A national strategy is needed to tackle health risks linked to antipsychotic drugs because current policy is letting tens of thousands of people fall through the gaps, commissioners in London are warning. Commissioners and clinicians in City and Hackney found more than 1,000 patients in their area who were on these drugs without having regular medication reviews or health checks. They warned that, if their findings applied across England, 100,000 patients could be in the same position. Although NHS England funds GP practices to carry out regular health checks on patients who are on the serious mental illness register, this excludes patients who are prescribed antipsychotics without having an SMI diagnosis — which typically covers psychoses, schizophrenia or bipolar active disorder. An audit by City and Hackney Clinical Commissioning Group, carried out in July 2019 and shared with HSJ, found 1,200 patients in the area were taking antipsychotics but did not have a formal SMI diagnosis. The audit found most of these patients were not receiving regular health checks and a significant number may have benefited from having their medication reduced. Read full story (paywalled) Source: HSJ, 27 January 2020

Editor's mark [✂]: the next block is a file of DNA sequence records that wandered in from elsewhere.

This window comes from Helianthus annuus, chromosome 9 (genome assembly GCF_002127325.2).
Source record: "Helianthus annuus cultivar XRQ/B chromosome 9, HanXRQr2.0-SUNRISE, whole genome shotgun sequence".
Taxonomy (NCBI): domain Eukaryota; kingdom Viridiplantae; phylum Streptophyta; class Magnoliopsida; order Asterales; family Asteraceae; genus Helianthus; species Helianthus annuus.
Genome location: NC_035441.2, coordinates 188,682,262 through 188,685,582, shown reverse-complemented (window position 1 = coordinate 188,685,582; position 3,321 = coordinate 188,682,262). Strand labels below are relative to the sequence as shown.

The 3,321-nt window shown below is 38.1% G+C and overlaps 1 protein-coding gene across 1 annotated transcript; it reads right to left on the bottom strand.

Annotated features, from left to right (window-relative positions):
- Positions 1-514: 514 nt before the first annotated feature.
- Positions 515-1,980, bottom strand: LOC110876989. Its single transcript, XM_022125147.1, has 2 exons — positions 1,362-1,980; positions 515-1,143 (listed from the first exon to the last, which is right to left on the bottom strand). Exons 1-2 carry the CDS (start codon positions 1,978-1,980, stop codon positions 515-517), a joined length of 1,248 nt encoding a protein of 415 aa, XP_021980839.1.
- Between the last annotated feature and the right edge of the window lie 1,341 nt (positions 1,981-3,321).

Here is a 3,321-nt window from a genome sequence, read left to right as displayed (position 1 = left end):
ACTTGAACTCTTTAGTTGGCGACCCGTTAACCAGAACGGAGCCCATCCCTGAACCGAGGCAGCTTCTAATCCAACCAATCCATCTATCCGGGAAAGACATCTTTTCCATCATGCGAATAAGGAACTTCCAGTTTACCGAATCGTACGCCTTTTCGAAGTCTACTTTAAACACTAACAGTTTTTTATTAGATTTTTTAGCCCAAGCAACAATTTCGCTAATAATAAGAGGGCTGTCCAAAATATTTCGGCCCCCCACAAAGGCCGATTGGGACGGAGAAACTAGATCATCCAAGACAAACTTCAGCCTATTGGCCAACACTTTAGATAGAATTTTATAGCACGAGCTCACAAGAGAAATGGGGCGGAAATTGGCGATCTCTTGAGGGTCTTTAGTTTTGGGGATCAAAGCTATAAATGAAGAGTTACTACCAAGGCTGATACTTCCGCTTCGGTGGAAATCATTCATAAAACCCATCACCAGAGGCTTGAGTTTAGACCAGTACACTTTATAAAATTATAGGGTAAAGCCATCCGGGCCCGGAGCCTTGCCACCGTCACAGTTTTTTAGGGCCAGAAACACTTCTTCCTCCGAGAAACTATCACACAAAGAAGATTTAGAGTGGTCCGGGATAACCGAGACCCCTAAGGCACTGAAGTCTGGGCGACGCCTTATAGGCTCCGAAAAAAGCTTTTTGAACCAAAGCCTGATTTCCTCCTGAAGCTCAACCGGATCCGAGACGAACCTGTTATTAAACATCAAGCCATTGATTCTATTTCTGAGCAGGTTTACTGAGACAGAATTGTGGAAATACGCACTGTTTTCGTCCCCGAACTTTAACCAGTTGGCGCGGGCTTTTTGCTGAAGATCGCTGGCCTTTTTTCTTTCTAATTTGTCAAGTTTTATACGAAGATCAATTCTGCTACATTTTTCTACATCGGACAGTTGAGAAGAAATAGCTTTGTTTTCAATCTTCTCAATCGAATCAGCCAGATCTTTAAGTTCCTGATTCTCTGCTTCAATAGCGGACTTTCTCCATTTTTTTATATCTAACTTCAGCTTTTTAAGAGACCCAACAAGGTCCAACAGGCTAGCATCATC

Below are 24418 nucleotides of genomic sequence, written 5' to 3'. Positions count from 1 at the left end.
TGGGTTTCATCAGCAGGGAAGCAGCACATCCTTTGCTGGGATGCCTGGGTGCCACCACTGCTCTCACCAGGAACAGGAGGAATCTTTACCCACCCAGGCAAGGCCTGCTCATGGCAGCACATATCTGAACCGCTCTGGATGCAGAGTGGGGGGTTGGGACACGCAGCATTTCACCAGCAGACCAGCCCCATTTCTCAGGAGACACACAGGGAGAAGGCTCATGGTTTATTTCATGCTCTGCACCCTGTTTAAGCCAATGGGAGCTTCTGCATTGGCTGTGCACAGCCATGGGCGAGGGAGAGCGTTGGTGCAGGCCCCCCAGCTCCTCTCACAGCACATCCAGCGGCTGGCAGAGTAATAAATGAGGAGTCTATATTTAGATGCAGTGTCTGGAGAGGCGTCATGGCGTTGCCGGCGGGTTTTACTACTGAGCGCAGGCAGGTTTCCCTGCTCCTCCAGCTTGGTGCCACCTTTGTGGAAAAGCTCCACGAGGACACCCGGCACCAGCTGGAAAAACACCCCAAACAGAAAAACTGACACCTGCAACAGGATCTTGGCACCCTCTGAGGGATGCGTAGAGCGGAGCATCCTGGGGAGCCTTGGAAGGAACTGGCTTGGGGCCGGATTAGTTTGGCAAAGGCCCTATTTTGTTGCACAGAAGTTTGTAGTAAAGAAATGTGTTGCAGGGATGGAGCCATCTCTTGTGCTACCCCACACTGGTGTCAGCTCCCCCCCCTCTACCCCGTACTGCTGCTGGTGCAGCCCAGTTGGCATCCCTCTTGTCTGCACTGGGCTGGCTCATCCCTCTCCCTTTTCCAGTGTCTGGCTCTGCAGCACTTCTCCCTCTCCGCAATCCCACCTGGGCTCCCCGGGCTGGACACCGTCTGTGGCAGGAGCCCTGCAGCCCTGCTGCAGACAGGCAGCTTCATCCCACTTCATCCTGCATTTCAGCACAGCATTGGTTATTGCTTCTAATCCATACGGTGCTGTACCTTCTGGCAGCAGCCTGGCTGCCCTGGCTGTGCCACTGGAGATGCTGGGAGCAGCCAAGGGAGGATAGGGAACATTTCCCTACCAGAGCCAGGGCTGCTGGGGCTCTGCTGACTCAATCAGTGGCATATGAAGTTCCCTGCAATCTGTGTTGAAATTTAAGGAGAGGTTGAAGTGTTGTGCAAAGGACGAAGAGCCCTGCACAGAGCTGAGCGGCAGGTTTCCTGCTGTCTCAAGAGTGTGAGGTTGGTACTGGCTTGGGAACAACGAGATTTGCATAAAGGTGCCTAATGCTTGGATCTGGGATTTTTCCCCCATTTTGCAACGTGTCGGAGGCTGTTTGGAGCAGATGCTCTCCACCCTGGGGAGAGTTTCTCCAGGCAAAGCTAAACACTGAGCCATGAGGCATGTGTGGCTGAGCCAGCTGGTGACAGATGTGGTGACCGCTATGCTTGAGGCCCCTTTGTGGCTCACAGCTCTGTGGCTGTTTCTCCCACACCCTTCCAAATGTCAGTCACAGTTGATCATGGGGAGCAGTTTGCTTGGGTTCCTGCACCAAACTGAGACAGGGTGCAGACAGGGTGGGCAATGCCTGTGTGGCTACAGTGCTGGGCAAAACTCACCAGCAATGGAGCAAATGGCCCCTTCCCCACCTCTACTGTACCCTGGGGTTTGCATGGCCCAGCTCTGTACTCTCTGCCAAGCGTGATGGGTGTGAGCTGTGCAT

4. Content Article
    This report details an independent investigation into a homicide committed by an individual receiving treatment for mental health issues. It identifies lessons that can be learned from this incident and areas where improvements to services could help prevent similar incidents occurring.
  5. Content Article